Sometimes though, no matter how much effort you give, no matter how hard you work, no matter how concrete your resolve, you will lose.

In sales losing is a fact of life. Over the span of your career you’ll likely lose more deals than you will win. Competitive people hate to lose. So much so they will do just about anything to make sure they win. But it is how you handle losing that makes you a true champions.

This spring, while watching my son’s baseball team, I had the opportunity to witness defeat in its rawest form. When they were on the field I could hear the Bad News Bears theme song playing in my head.

It was a tough year for our team. They were rebuilding after losing a huge senior class, so there was no depth and no others to turn to when the chips were down.

For the team it was a learning year – an opportunity to develop young players and build for the future. There were bright spots – heroic catches, great hits, and at moments solid pitching. But for the players this was little consolation. It is no fun to get beaten so badly in every game and it wore on them. In defeat they became defeated: Heads down, shoulders slumped, poor attitudes and a sad frowns on their faces.

There is just no way around it. Losing stinks. It hurts and, like a punch to the gut, can knock the wind right out of you. Even more so, when you are losing again and again and hope is fading that you will ever taste victory. After a particularly bad game my son said he was ready to quit.  He was “sick of losing and wished he’d never joined the team.”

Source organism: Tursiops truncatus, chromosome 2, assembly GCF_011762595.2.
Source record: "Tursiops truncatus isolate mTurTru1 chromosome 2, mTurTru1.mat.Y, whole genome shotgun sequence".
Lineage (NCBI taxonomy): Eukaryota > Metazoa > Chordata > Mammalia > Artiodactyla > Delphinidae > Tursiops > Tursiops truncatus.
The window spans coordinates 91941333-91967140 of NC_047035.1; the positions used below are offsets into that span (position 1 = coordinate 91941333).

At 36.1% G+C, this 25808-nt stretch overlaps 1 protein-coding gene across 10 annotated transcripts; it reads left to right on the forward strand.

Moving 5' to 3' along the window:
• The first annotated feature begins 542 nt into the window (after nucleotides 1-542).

My wife turned to him and looked him dead in the eye. “Enough!” she said. “I’m not listening to anymore of this. You are not quitting. You are going to go out there, do your best, and learn how to lose enthusiastically.” It was an important and poignant message that our son needed to hear.

In life, losing is a moment of truth. It is the thin line that separates the great from the mediocre. The great competitors use defeat to learn, adjust, and drive their determination to win. Even in the face of certain defeat, they never give up. They never quit – enthusiastically hustling with all of their might until the very last pitch has been thrown. Winners use losing as fuel to look up, get up, and fight harder.

The mediocre wallow in defeat, quit and, in doing so, go from losing to losers.

Of course, remaining enthusiastic and driven in the face of certain defeat is easier said than done. When you’ve just lost, when you feel your worst – beat down, trampled on, and disgusted – it is hard to find the will to enthusiastically jump up and throw yourself back into the game. It is certainly a lot to ask of a 14 year-old.

As a parent and a spectator it is hard not to be sympathetic. However, life is filled with defeat and adversity. He may not recognize it now, but this losing season was a gift. Learning the art of losing is critical to his development and growth and there is no greater lesson than sticking it out under the toughest of circumstances.